I'm adding drums to a metal song with distorted guitar and heavy bass. I have a double kick part I want to use and I think it's right for the song, but it gets lost in the mix. The only trick I know at the moment is to sidechain some compression to the non-drums, but this isn't cutting it. I've tried to carve out some frequency for the kick attack, but struggle to find the right frequency. Are some songs simply too busy for double kick, like the song has to be written for it from the start?

  • Is your use of the double kick primarily both pedals kicking at once or the pedals kicking alternately?
    – Dekkadeci
    Commented Dec 5, 2023 at 7:21
  • Alternately. Typical metal 16th notes. 140 bpm in this case.
    – Mastiff
    Commented Dec 5, 2023 at 18:07

1 Answer 1


AI to the rescue… sorry, but it's great for this.

Throw a reference track at one of the myriad 'splitters' available online these days & play with the mix to see how it was done. I threw System of a Down's BYOB at BandLab just as a simple test. Unfortunately, there doesn't seem to be a method to post a specific link or mix, so you'll have to try it for yourself.

One thing you should notice, though, is that a lot of work has been done to get the other instruments right out of the way of the kick. Guitars are thinned right down, little going on below 150Hz. The bass & guitars have a scoop in the middle to make room for the kick & snare, leaving the drums to be broad spectrum, with a lot of punch between 500-1Khz. The distortion/fret slap on the bass is quite high, 2-3KHz & up, so it's not interfering with the drums, and sits in more with the guitars.

Note in this track the two guitars are heavily panned, to leave room in the middle. There's also some serious out of phase going on to broaden this still further, though not enough to ruin it in mono. I think one guitar is dead centre & the other is completely phase-inverted left to right. I can't break the mix down any further than 'the guitars' so that's a best guess.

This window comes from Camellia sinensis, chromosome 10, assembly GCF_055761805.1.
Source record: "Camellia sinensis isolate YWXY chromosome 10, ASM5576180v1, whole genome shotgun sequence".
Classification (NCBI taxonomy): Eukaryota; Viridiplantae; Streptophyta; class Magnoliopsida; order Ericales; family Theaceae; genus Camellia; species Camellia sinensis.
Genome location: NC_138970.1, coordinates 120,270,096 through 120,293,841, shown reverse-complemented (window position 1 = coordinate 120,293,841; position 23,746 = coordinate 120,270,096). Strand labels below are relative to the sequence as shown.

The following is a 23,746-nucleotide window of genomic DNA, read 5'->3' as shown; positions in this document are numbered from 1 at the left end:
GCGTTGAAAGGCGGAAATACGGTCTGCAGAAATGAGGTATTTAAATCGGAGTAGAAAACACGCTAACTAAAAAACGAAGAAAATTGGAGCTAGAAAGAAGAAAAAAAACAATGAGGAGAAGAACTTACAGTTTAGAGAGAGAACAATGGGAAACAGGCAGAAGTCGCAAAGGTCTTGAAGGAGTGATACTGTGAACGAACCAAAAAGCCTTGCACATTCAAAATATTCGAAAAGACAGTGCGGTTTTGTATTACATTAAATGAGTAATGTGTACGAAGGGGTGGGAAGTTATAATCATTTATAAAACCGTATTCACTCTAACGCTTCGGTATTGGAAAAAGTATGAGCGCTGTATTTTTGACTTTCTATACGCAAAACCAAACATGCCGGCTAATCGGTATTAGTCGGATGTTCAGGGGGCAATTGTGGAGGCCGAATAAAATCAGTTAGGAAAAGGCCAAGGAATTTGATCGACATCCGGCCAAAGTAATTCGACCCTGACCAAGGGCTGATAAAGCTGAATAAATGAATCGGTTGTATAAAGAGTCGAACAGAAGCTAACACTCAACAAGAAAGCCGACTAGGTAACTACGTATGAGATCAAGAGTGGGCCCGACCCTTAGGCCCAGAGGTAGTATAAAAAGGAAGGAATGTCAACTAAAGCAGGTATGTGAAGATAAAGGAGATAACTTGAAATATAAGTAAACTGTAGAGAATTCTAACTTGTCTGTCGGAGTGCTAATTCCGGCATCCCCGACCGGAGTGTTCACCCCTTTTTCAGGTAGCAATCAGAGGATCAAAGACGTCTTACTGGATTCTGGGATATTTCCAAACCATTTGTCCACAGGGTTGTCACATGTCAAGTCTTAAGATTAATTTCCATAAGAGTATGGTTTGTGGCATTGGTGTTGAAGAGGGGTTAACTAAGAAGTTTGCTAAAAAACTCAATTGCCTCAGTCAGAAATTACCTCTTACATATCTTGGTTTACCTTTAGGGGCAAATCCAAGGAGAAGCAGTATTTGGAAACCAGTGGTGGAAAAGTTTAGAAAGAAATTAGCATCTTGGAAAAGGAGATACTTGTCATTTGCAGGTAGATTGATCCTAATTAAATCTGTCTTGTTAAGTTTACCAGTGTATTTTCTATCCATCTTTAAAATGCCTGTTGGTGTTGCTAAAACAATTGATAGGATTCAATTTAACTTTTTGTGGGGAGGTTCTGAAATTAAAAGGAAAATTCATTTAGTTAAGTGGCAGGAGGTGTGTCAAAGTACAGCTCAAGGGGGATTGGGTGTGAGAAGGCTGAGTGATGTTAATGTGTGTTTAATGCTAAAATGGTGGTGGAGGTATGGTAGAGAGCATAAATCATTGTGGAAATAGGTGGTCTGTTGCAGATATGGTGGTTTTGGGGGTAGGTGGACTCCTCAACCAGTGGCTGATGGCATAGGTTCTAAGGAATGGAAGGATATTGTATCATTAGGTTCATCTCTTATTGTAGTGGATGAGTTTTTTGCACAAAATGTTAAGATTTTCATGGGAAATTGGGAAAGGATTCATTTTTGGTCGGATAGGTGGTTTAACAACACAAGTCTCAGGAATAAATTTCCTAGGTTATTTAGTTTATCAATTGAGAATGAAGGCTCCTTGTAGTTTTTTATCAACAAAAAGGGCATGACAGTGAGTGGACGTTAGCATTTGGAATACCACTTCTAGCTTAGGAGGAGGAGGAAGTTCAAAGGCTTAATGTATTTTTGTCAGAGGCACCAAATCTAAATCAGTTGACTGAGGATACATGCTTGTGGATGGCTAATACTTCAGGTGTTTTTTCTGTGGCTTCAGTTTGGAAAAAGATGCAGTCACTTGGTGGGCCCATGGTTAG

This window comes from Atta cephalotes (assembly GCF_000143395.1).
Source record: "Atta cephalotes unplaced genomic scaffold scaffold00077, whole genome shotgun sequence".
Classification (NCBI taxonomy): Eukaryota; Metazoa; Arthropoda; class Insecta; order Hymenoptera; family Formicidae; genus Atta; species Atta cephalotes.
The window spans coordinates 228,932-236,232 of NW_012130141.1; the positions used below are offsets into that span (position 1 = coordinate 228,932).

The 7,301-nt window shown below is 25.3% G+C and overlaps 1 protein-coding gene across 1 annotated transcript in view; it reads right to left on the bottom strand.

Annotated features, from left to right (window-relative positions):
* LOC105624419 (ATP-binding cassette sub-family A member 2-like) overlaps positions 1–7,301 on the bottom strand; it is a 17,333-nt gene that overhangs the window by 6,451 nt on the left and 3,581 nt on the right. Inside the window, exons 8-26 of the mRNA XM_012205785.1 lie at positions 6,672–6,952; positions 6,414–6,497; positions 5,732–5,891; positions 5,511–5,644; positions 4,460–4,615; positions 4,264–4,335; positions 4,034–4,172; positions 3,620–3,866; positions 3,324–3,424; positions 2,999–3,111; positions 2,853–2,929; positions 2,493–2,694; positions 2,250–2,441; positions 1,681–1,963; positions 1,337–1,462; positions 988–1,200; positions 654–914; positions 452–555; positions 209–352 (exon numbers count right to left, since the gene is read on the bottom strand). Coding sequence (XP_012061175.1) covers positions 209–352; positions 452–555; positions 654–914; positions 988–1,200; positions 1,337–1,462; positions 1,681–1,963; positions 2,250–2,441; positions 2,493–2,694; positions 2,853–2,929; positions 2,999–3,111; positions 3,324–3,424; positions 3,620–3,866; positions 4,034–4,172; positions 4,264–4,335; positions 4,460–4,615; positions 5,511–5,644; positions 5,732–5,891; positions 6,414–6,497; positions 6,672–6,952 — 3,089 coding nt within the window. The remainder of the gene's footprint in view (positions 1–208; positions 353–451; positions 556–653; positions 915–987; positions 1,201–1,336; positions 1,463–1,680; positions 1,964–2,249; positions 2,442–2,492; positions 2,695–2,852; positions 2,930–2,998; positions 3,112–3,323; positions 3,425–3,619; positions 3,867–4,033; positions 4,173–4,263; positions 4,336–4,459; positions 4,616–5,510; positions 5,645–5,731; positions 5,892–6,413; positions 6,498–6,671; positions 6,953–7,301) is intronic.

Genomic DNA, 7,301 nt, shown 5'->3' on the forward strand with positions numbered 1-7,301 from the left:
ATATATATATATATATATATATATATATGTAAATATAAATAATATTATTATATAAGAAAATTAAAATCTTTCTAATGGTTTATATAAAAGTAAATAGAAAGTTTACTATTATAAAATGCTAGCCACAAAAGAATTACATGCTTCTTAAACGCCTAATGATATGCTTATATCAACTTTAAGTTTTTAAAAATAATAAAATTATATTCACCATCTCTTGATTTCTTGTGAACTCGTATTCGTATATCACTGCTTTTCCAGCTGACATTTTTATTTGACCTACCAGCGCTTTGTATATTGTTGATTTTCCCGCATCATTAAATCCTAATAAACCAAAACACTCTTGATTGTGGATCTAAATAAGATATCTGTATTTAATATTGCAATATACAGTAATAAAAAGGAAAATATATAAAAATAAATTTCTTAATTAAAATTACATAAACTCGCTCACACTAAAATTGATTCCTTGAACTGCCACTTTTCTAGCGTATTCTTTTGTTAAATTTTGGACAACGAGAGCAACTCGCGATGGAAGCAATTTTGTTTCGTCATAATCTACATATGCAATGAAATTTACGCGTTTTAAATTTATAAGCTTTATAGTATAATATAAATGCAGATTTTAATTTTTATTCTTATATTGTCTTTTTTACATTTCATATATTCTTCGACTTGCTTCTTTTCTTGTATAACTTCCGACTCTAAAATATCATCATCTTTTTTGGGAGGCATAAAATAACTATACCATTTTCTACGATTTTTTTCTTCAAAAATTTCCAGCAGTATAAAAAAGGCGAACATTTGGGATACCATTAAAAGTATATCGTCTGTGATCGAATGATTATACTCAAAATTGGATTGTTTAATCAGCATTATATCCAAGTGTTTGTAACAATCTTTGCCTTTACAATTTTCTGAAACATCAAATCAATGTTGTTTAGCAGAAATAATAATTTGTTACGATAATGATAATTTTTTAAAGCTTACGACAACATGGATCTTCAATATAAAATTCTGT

I'm not hearing any sidechaining to get this to punch through. It seems to be all done in the EQ.
The kick is pretty punchy, using quite a slow attack compression to let a lot of skin slap come through [though I'd guess it's probably brick-walled after that, too, it's very consistent] & it is also by far the loudest drum in the mix, much more than the snare or toms.
One thing I did eventually spot is that the two kicks in this are either quite different kicks, or EQed differently. One is definitely 'heavier/bassier' than the other & are used in different sections of the song, when they're not playing solid 16ths. When they are playing constant 16ths, the heavier one leads.

BTW…Rule #1: Don't mix with your eyes. This cannot tell the full story… It also is looking at an average over time, not at specific single note peaks. I've added a single kick & cymbal image at the end so you can see the specific curve there, but it still doesn't quite 'look' like what I'm hearing.
So, if you try this, listen, don't just look.
Also, even with AI separation, you don't get a perfect split. Some frequencies & transients get summed to the wrong parts.

As the adage goes - get it right in the mids & the rest will take care of itself.




Kick + cymbal

Guitars anti-phase
enter image description here

These images are all referenced to peak values, with a cutoff at 40Hz, meaning anything below that should be ignored. There's also a lot of smoothing as I let each track play for 30 seconds or so. I tried shorter bursts with 10Hz cutoff, but the images were more confusing than these.

  • Where did the plots in this answer come from? Commented Dec 5, 2023 at 13:15
  • 1
    Waves PAZ Analyzer, inside Cubase. [single part of multi-pane display]
    – Tetsujin
    Commented Dec 5, 2023 at 14:00
  • Thanks. Although I'm well aware of it, it's always disconcerting how much production goes into metal, when it gives the impression of being "real instruments". Of course it is (for the most part), but making it sound good takes so much work. I'll be an early adopter when good/affordable AI plugins become available. I'd rather play than fuss with production.
    – Mastiff
    Commented Dec 5, 2023 at 18:12
  • tbh, before the invention of the 'bedroom studio' we used to have actual sound engineers & producers who dealt with all that. I went from simple 'muso' to producer/engineer in about 1980 when the first domestic 4-tracks became affordable. I ended up being 'OK' at most of that eventually… but it takes quite a while even though I did work with some acknowledged masters in the field, rather than try to pick it all up from YouTube [which didn't exist;)
    – Tetsujin
    Commented Dec 5, 2023 at 19:46

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